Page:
Home > Healthy Eating Tips > Vegetable Gardening with Kids

Vegetable Gardening with Kids

By: Catherine Gough - Updated: 15 Oct 2012 | comments*Discuss
Vegetables Healthy Diet Gardening

There’s nothing like growing their own vegetables to get kids interested in eating them too. Many children refuse to eat more than a couple of basic vegetables – peas and carrots for instance – but if they grow their own, this reluctance will almost certainly change for the better.

A Garden Isn’t Essential

Children don’t need to produce a massive crop to find vegetable gardening satisfying. Just a couple of handfuls of radishes for example, might persuade them to eat them again when they next turn up in the supermarket shopping.

If parents don’t have a spare corner in the garden – or they don’t have a garden at all – small crops in containers work very well. For example:

  • Plant peas in pots with wigwam-shaped frames made from bamboo canes or a roll of chicken wire in the centre of the pot
  • Plant seed potatoes in an old barrel, an old dustbin (with holes drilled in the bottom) or in old tyres stacked up on one another – they grow just as well vertically as horizontally
  • Grow courgettes and marrows in containers too. Some people even grow squashes straight on top of the compost heap!
  • Tomatoes can be grown in pots too, with a stake in each – ‘grow bags’ aren’t necessary. There are lots of varieties available, even trailing ones to grow in hanging baskets.
  • Lettuce is successful in containers, especially if picked regularly. Sow at 2-week intervals for a continuous supply.
  • Children love keeping mustard and cress on the windowsill – it’s easy to grow on a sheet of kitchen towel, providing they remember to keep it damp at all times
Remember, most vegetables appreciate a sheltered but sunny spot, so don’t allocate the darkest corner of the garden or there might not be much to show for it!

Old Favourites or New Tastes?

By all means grow vegetables that the children enjoy. Peas have the added advantage of looking nice, with delicate white flowers and curling tendrils that wrap themselves around their supports – so even if the kids gobble up the frozen kind already, try growing fresh too. There’s nothing like the taste of their favourite vegetable straight from the plant (most kids will eat peas raw from the pods if they get the chance) and it might get them interested in the other things planted in the vegetable patch.

But ring the changes a bit too. Carrots come in all shapes and sizes and even colours. Purple and white carrots don’t get much of a look-in at the supermarket, but it’s easy to buy seed at the garden centre and they’ll cause quite a stir on the plate. It’s also worth planting a few vegetables that the kids won’t usually eat – perhaps beetroot or leeks or asparagus. If they've tended them from the start, they’re more likely to want to harvest them and have a taste.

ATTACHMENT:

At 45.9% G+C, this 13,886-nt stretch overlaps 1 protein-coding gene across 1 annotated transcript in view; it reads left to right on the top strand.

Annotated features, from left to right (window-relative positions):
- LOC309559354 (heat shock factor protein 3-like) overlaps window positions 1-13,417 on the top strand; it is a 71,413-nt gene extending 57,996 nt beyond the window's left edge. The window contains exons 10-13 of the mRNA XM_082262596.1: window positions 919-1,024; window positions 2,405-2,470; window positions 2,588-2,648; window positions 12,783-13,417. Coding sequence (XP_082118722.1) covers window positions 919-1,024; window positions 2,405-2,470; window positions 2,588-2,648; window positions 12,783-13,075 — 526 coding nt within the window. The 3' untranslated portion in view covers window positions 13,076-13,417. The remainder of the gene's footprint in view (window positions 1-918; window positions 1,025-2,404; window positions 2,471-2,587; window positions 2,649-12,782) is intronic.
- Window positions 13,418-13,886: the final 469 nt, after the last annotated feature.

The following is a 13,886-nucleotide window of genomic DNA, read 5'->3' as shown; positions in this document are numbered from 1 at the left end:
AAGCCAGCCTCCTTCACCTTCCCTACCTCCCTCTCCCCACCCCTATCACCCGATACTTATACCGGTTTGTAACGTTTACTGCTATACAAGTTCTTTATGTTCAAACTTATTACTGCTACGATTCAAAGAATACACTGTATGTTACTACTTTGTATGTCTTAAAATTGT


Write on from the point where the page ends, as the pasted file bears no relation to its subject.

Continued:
Give them Choice and Responsibility

Try to let the kids choose what they want to grow and let them have a patch of land or some containers of their own to use. Supply them with any tools, compost and information that they need or research it together in the library or on the internet. Then try to step back. Parents can always gently remind the children if their plants are wilting, without taking over – and the kids will get a huge sense of achievement if they grow the vegetables all by themselves.

Make it Competitive

To get the kids really interested, run a few competitions. Who can grow the tallest beans? Whose tomato plants will have the most fruit? Only children can pitch one plant against another or compete against their parents. Teach them how to look after their plants – such as pinching out tomatoes or thinning out carrots – and to feed and water them regularly.

You Don’t Need a Greenhouse

Families with a greenhouse can really go to town and grow some tender and exotic vegetables such as cucumbers, peppers and aubergines. But it’s not necessary to have a greenhouse to grow vegetables successfully. A sunny windowsill is perfect for growing seedlings or plant straight out when the weather gets warmer.

Plant Herbs Too

Herbs are another great idea for kids’ gardening. They smell wonderful and look pretty too. They’re also fine in borders or containers – in fact, some (like mint) are quite invasive and may be better off in a pot. Herbs can really help children get interested in cooking. They’ll be fascinated to find out that a sprig of mint will make all the difference to boiling potatoes or that tomatoes and basil were made for each other. It’s also fun to try nibbling the leaves of different herbs and talk about the flavours. Do make sure that children understand about toxic plants though – they mustn’t imagine that everything in the garden is there for the eating.

You might also like...
Share Your Story, Join the Discussion or Seek Advice..
Why not be the first to leave a comment for discussion, ask for advice or share your story...

If you'd like to ask a question one of our experts (workload permitting) or a helpful reader hopefully can help you... We also love comments and interesting stories

(never shown)
(never shown)
(never shown)
(never shown)
Enter word: